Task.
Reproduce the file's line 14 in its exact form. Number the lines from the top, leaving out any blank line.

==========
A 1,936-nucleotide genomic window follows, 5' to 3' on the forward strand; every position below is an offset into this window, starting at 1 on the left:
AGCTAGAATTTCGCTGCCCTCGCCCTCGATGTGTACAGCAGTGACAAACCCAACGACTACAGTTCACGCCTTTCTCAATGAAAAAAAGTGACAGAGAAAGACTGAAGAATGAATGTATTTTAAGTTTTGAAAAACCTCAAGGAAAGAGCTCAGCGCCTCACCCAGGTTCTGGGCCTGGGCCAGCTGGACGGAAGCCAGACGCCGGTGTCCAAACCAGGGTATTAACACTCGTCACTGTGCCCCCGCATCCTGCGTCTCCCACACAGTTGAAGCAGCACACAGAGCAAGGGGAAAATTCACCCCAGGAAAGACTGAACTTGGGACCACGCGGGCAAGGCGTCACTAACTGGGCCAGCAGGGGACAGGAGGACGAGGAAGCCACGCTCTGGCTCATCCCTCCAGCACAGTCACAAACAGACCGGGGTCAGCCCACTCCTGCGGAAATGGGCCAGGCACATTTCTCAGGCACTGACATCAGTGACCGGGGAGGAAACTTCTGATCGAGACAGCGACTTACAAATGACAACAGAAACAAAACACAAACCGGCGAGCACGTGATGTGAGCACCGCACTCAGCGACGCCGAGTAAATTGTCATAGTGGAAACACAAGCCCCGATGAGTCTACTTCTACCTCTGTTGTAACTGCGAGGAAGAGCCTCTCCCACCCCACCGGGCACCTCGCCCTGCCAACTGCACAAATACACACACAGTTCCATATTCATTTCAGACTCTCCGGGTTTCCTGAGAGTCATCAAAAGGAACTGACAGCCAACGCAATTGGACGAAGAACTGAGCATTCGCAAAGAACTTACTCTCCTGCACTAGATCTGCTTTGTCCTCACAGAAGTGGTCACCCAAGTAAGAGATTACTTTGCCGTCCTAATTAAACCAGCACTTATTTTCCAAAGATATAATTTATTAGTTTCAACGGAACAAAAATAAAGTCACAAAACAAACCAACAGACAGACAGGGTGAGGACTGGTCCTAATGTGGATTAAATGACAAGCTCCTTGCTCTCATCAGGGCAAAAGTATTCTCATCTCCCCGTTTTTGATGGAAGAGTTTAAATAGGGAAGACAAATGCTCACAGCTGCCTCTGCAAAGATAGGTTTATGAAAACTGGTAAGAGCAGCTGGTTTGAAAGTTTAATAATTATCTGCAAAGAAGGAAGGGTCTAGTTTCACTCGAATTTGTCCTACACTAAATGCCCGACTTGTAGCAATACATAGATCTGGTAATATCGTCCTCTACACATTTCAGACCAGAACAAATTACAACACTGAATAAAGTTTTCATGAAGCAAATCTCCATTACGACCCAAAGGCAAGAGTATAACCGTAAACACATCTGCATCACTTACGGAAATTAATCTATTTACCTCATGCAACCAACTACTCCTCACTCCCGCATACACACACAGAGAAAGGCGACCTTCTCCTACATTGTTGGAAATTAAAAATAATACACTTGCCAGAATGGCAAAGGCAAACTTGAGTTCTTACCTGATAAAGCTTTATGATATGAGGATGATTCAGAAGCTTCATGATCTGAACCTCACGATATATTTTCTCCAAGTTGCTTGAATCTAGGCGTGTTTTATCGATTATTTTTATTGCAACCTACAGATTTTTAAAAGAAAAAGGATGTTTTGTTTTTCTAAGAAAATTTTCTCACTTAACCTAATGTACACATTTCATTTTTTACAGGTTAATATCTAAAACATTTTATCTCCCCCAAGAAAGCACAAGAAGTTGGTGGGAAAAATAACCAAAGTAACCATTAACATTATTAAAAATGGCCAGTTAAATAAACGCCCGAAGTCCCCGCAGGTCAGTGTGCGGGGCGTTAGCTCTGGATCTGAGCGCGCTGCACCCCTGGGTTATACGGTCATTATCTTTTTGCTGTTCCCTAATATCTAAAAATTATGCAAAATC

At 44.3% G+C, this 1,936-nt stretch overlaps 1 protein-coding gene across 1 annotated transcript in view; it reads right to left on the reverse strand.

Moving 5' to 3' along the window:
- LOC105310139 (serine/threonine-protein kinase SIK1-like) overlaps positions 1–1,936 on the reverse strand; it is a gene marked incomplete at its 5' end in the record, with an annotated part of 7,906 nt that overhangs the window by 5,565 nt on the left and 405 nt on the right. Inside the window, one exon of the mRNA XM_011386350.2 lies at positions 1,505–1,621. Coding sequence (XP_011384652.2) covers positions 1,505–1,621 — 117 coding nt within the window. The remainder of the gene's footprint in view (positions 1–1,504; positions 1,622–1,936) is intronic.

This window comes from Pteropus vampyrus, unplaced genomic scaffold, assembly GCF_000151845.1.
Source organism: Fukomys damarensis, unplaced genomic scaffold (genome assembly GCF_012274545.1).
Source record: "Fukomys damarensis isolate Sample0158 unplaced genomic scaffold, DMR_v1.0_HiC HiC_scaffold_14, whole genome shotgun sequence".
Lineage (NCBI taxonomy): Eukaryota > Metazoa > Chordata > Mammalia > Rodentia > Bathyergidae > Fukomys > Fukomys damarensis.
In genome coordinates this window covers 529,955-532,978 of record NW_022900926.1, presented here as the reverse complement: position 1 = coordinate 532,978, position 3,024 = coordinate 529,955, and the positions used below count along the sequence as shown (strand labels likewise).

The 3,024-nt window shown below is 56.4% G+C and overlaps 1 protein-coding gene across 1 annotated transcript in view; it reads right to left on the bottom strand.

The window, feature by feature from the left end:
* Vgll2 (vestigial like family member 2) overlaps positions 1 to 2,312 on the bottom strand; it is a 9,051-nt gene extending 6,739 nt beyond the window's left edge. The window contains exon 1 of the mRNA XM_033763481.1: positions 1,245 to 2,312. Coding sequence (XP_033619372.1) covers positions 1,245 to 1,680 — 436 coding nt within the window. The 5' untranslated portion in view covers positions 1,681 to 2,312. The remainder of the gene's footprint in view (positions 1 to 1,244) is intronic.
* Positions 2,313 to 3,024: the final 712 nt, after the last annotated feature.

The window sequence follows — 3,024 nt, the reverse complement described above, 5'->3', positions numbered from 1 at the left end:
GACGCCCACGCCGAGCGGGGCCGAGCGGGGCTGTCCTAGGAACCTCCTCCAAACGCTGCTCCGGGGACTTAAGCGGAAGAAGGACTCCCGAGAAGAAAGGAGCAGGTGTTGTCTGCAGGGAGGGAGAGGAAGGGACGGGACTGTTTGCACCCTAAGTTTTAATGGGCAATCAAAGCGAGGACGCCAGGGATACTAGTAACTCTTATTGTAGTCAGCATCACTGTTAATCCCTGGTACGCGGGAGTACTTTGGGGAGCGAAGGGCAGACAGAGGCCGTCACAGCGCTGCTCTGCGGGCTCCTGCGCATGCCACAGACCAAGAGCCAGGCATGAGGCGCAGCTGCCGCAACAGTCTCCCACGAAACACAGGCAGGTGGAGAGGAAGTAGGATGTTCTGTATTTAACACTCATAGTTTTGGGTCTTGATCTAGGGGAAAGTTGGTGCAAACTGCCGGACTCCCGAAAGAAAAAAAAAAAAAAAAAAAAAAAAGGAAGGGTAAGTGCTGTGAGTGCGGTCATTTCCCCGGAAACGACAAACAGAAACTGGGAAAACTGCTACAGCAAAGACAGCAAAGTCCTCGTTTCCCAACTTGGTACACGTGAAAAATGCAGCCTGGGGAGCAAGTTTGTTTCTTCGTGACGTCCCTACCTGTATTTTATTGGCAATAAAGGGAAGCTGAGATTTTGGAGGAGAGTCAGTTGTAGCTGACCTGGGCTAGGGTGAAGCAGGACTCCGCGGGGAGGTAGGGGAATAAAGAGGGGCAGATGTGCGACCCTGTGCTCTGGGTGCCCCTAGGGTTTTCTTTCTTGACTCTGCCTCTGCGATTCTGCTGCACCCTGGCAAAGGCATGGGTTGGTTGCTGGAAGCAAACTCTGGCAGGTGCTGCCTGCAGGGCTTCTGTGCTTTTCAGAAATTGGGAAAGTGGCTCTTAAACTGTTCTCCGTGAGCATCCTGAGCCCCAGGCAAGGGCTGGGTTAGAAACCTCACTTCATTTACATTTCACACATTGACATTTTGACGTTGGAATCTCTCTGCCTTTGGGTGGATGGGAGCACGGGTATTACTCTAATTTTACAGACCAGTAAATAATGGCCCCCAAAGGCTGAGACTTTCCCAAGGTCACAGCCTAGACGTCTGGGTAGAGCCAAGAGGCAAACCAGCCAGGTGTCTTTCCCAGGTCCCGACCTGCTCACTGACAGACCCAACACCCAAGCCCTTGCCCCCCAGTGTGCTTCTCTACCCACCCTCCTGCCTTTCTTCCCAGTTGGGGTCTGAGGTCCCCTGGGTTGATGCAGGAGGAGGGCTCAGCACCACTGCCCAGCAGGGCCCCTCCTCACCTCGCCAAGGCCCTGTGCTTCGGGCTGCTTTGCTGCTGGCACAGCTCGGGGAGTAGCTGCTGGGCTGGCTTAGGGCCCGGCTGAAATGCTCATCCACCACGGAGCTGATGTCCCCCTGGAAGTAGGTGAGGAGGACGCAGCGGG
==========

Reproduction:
* Positions 2,313 to 3,024: the final 712 nt, after the last annotated feature.